LaFAYETTE, Ga. -- More than a quarter-century after a local man kidnapped a pregnant woman, broke her ribs, stuffed wads of paper down her throat, suffocated her and dumped her body in the woods, his lawyer is coming back to court for a procedural step in a case that seems to never end.
To be clear, Jamie Ray Ward's guilt is not in doubt. A jury convicted him of murder and feticide in 1991. But his punishment is still uncertain.
The jury gave Ward the death penalty. A federal court of appeals overturned that punishment in 2010 and sent the case back to Walker County for a new sentencing hearing. And the case has sat there ever since, while the family of Ward's 23-year-old victim, Nikia Kay Gilbreath, waits for his case to conclude.
On Dec. 1, Superior Court Judge Jon "Bo" Wood set a date for a new motions hearing in Ward's case. Attorneys for the defense and state will come together on Jan. 7. Ward's lawyer, Jerry Word, could not be reached for comment this week, and Lookout Mountain Judicial Circuit District Attorney Herbert "Buzz" Franklin did not respond to an email seeking comment.
That motions hearing is supposed to move the case closer to the actual resentencing, which would conclude Ward's case more than two decades after the original killing.
Ward was one of three convicted murderers from Walker County featured in a Times Free Press article in August that looked into why their cases are still up in the air more than 20 years after their convictions.
Wilburn Wiley Dobbs and Jonathan Jarrells also received the death penalty. And like Ward, higher courts have awarded them new sentencing hearings because of problems during their original trials.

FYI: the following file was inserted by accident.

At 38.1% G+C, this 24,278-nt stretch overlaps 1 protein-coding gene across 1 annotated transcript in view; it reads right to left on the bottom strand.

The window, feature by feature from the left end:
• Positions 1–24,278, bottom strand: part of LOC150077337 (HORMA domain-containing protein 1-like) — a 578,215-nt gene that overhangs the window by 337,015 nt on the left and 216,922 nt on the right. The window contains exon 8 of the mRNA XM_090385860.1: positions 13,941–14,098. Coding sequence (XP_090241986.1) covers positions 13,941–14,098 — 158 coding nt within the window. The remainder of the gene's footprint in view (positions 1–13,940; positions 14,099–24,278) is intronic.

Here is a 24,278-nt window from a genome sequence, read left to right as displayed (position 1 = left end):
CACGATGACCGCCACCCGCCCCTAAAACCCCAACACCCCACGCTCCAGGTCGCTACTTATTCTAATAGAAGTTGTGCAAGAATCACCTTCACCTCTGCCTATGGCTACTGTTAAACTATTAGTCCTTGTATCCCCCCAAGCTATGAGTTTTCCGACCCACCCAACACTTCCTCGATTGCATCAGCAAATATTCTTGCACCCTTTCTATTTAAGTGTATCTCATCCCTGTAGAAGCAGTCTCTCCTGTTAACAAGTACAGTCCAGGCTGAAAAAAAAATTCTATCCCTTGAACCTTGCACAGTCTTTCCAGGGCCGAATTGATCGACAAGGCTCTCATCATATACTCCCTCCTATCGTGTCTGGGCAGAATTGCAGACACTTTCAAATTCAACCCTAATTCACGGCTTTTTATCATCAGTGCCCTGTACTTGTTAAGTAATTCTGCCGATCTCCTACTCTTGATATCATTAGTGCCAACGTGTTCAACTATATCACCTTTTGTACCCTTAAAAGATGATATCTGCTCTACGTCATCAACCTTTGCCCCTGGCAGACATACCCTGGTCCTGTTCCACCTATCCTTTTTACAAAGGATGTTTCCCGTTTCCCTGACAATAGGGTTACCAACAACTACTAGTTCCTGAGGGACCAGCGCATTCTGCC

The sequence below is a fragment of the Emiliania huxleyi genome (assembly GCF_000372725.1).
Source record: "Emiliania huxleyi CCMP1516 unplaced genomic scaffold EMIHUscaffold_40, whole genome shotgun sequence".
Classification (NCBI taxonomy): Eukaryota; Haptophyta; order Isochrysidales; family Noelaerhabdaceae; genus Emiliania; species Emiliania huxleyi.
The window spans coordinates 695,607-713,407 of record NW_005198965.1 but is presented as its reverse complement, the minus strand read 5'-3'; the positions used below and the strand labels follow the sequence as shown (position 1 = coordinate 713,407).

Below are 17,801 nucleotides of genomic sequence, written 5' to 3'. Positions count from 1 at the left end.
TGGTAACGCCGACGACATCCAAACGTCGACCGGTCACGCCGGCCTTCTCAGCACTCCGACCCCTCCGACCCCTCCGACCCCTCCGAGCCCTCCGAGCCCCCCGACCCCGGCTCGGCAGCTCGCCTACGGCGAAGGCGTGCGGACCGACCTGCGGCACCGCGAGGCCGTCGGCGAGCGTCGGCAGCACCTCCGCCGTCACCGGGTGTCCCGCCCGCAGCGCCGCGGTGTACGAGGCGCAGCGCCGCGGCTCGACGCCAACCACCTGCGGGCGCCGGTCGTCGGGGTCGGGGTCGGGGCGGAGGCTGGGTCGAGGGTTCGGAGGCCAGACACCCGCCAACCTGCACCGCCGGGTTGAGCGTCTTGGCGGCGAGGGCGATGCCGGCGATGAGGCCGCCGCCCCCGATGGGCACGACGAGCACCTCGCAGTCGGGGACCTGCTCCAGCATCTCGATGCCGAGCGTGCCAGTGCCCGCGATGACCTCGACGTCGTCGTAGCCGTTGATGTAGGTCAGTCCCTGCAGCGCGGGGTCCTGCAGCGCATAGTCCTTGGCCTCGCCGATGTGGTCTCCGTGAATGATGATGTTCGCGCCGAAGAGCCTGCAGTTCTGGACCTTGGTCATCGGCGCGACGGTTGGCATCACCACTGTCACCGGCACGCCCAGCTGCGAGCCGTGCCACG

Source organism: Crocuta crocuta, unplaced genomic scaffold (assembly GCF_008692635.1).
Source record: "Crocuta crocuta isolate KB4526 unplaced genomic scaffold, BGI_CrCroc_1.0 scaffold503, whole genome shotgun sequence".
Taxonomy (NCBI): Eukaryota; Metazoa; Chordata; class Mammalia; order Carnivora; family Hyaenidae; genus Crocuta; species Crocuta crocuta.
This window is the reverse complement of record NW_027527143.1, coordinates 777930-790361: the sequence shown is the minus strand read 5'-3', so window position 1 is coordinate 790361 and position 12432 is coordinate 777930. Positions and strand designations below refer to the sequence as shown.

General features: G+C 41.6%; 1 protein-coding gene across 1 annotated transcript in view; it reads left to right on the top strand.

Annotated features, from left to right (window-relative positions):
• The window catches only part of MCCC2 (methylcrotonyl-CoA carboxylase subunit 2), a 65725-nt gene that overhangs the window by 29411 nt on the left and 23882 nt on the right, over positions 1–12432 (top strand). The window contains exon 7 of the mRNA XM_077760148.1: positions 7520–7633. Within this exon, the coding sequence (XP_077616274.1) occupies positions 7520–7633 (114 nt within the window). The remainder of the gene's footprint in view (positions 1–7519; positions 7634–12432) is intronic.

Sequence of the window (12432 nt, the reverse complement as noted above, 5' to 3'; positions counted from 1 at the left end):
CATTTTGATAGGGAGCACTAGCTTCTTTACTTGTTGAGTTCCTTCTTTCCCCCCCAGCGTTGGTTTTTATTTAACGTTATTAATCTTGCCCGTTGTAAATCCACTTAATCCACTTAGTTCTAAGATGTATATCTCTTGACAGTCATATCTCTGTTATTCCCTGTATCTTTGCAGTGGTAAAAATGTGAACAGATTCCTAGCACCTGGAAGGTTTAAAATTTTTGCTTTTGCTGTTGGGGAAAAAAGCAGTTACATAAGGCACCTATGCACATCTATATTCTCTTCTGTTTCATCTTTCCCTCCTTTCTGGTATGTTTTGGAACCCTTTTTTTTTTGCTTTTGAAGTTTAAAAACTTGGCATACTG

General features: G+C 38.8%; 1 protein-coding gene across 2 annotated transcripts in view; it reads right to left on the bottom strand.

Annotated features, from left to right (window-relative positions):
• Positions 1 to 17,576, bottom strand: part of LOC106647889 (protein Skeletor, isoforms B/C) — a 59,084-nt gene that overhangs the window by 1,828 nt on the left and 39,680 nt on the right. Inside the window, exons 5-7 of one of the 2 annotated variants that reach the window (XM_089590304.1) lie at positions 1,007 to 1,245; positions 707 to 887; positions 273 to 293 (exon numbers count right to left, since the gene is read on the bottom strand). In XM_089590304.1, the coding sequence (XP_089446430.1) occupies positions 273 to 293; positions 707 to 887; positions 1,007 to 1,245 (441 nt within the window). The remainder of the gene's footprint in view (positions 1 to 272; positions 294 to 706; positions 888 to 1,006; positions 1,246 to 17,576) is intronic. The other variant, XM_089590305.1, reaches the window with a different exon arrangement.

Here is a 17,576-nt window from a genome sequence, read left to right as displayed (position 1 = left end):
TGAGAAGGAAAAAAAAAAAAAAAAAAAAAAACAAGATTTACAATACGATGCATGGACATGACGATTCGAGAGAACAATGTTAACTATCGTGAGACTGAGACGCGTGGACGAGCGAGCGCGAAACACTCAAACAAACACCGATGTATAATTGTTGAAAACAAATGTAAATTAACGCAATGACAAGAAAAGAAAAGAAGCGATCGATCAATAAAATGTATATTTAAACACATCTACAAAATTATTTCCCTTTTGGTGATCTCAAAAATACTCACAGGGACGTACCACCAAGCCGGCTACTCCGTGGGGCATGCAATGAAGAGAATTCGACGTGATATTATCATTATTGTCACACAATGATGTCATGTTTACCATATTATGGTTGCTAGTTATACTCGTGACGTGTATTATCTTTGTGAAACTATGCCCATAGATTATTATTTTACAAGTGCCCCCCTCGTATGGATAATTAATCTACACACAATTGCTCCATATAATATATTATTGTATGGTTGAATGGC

In November, a judge halted any future proceedings in Dobbs' case because he needs to have surgery to remove his prostate. Attorneys have not filed anything in Jarrells' case since July 31, according to Walker County court records.
In Ward's case, a federal appeals court reversed his capital punishment in January 2010 because a bailiff answered a juror's question during the sentencing phase of the original trial. The bailiff told the jury that they could not sentence Ward to life without parole: They could either sentence him to death or to a life sentence with the possibility of parole. According to Georgia law, only a judge could answer that question.
Next month, Wood will rule on a series of motions that Ward's attorney filed July 28. The motions range from letting Ward see a list of witnesses who will be called at the hearing to preventing prosecutors from telling the jury that Ward has already received the death penalty once.
Ward was not arrested for Gilbreath's murder until about four months after investigators found her body in the woods. They realized he killed her after he was arrested for stalking and raping another woman. Investigators noticed similarities between the cases, and they found notes in his house that indicated he once drilled a well on Gilbreath's property.
Ward had already been arrested five times for assaulting, stalking and trying to lure other women into private places. He lived in a home without walls, running water or electricity, and he collected thousands of dollars' worth of lingerie, pornography and newspaper clippings about rapes and murders.
In a notebook, next to directions to Gilbreath's house, he wrote, "fine looking."
When police questioned Ward about Gilbreath's death in December 1989, he was noncommittal.
"I might have and I might not have," he said. "I'm just not sure. I told you, I black out when I take pills and drink liquor. ... I've been a liar all my life. I need some help. If I done it, I didn't mean for it to happen and I'm sorry."
In August, Gilbreath's mother, Linda Tucker, said she is not holding her breath for Ward's case to be resolved.
"I stopped wondering," she said. "We've been forced to move on with our lives before. There's no point in sitting and waiting."
Contact staff writer Tyler Jett at firstname.lastname@example.org or at 423-757-6476.